Trying to dig out beauty from this rump winter day; one washed clean of snow and most ice by a springlike flush of rain, devoid of winter drama or spring promise, Aki and I walk toward the now ice free Fish Creek Pond. With clouds blocking mountain views and a minus tide revealing the muddy grass underside of the wetlands we move past the pond and toward the mouth of Fish Creek.
We hear but don’t see eagles and complaining fish ducks while walking the spine of a berm that turns a spruce covered island into the tip of a peninsula. The trail breaks in two at the island to offer alternative ways to circumnavigate the island. I look without luck for a third path leading into the trees.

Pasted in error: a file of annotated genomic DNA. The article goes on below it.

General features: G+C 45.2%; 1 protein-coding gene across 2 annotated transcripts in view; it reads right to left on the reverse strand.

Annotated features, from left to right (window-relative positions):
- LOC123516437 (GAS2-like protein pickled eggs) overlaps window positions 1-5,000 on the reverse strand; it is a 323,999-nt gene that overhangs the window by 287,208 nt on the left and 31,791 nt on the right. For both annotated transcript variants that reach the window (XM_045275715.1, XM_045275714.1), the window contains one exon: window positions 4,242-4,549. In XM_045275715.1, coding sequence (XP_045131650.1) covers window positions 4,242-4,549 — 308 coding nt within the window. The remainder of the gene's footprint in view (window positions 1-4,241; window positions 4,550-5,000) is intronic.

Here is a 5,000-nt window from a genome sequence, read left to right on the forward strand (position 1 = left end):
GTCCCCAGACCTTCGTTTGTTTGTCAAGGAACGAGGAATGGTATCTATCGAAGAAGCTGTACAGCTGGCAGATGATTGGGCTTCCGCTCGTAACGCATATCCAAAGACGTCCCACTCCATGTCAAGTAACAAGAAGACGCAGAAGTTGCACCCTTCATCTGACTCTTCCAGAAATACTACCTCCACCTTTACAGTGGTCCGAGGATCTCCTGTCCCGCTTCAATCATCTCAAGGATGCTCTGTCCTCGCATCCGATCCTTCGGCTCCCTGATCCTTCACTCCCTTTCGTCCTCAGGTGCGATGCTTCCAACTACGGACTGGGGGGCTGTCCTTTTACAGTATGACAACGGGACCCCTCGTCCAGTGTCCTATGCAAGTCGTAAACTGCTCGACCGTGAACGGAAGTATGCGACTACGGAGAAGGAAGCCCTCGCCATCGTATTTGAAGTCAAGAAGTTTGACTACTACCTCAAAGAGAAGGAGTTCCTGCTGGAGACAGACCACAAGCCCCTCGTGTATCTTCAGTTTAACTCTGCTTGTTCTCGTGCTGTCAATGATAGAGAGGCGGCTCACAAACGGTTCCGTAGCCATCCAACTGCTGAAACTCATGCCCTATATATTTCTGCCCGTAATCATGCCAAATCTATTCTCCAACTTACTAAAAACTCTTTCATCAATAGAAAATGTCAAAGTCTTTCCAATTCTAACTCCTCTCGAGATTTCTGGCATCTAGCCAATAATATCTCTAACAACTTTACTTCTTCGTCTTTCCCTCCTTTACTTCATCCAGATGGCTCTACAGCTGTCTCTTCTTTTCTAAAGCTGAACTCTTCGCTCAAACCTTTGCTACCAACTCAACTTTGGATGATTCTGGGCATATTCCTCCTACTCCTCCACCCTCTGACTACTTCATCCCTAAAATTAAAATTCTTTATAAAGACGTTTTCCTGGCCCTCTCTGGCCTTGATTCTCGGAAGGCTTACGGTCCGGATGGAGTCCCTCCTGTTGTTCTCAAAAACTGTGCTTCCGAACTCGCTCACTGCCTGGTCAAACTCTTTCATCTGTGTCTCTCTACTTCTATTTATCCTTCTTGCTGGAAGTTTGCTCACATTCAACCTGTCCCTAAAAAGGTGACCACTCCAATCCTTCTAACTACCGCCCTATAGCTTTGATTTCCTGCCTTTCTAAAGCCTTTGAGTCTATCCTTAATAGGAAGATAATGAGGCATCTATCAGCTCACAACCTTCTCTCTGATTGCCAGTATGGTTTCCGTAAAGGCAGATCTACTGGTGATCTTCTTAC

Playing the photographer’s version of small ball (winning at baseball by combining a series of good but unimpressive plays) I look down rather than across the open tidelands. Freshly revealed by retreating snow is a death scene. Predominantly gray or white gull feathers lay where scattered without care by scavengers. We find no bones or skin or organs—nothing eatable.
At another rain washed place we find a confusion of porcupine quills spread on dead grass. Nearby just fallen leaves, dead since last fall, lay about on some remaining snow—pushed off the mother tree by swelling buds. (Our first sign of spring).
After reaching island’s end we enter an opening at its tip formed by a recent windfall. Where once huge spruce stood we find 70 year old trees growing out of their stumps. Here before the second world war men fell the big trees with whip saws then manuveoured the fallen giants to tidewater where others loaded them on shallow draft ships. The evidence survives here and at the island’s edge where rotting piles from an old wharf stand like drunks waiting for the last bus home.